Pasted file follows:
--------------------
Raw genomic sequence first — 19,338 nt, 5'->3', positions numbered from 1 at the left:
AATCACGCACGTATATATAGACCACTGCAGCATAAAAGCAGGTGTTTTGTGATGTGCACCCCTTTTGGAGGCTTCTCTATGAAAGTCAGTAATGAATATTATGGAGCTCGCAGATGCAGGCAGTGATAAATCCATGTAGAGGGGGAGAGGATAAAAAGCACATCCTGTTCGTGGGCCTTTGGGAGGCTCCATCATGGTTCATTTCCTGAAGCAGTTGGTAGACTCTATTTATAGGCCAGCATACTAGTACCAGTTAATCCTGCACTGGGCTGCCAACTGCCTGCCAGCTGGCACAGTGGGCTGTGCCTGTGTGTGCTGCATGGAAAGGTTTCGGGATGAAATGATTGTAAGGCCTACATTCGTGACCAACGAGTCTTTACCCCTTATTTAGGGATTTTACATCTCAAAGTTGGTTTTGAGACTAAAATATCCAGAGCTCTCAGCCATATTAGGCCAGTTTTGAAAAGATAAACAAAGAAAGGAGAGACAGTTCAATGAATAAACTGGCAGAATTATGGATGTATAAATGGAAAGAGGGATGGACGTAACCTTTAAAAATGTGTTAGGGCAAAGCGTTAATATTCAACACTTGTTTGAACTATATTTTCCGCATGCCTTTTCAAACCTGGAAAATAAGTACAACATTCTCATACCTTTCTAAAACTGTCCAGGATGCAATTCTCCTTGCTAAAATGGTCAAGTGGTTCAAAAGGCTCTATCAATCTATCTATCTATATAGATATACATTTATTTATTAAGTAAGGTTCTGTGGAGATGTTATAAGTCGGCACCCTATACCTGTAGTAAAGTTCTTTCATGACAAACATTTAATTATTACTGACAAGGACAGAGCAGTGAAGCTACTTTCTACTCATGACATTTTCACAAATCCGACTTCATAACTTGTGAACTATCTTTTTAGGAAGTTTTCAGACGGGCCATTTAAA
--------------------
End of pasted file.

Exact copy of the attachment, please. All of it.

Raw genomic sequence first — 19,338 nt, 5'->3', positions numbered from 1 at the left:
AATCACGCACGTATATATAGACCACTGCAGCATAAAAGCAGGTGTTTTGTGATGTGCACCCCTTTTGGAGGCTTCTCTATGAAAGTCAGTAATGAATATTATGGAGCTCGCAGATGCAGGCAGTGATAAATCCATGTAGAGGGGGAGAGGATAAAAAGCACATCCTGTTCGTGGGCCTTTGGGAGGCTCCATCATGGTTCATTTCCTGAAGCAGTTGGTAGACTCTATTTATAGGCCAGCATACTAGTACCAGTTAATCCTGCACTGGGCTGCCAACTGCCTGCCAGCTGGCACAGTGGGCTGTGCCTGTGTGTGCTGCATGGAAAGGTTTCGGGATGAAATGATTGTAAGGCCTACATTCGTGACCAACGAGTCTTTACCCCTTATTTAGGGATTTTACATCTCAAAGTTGGTTTTGAGACTAAAATATCCAGAGCTCTCAGCCATATTAGGCCAGTTTTGAAAAGATAAACAAAGAAAGGAGAGACAGTTCAATGAATAAACTGGCAGAATTATGGATGTATAAATGGAAAGAGGGATGGACGTAACCTTTAAAAATGTGTTAGGGCAAAGCGTTAATATTCAACACTTGTTTGAACTATATTTTCCGCATGCCTTTTCAAACCTGGAAAATAAGTACAACATTCTCATACCTTTCTAAAACTGTCCAGGATGCAATTCTCCTTGCTAAAATGGTCAAGTGGTTCAAAAGGCTCTATCAATCTATCTATCTATATAGATATACATTTATTTATTAAGTAAGGTTCTGTGGAGATGTTATAAGTCGGCACCCTATACCTGTAGTAAAGTTCTTTCATGACAAACATTTAATTATTACTGACAAGGACAGAGCAGTGAAGCTACTTTCTACTCATGACATTTTCACAAATCCGACTTCATAACTTGTGAACTATCTTTTTAGGAAGTTTTCAGACGGGCCATTTAAA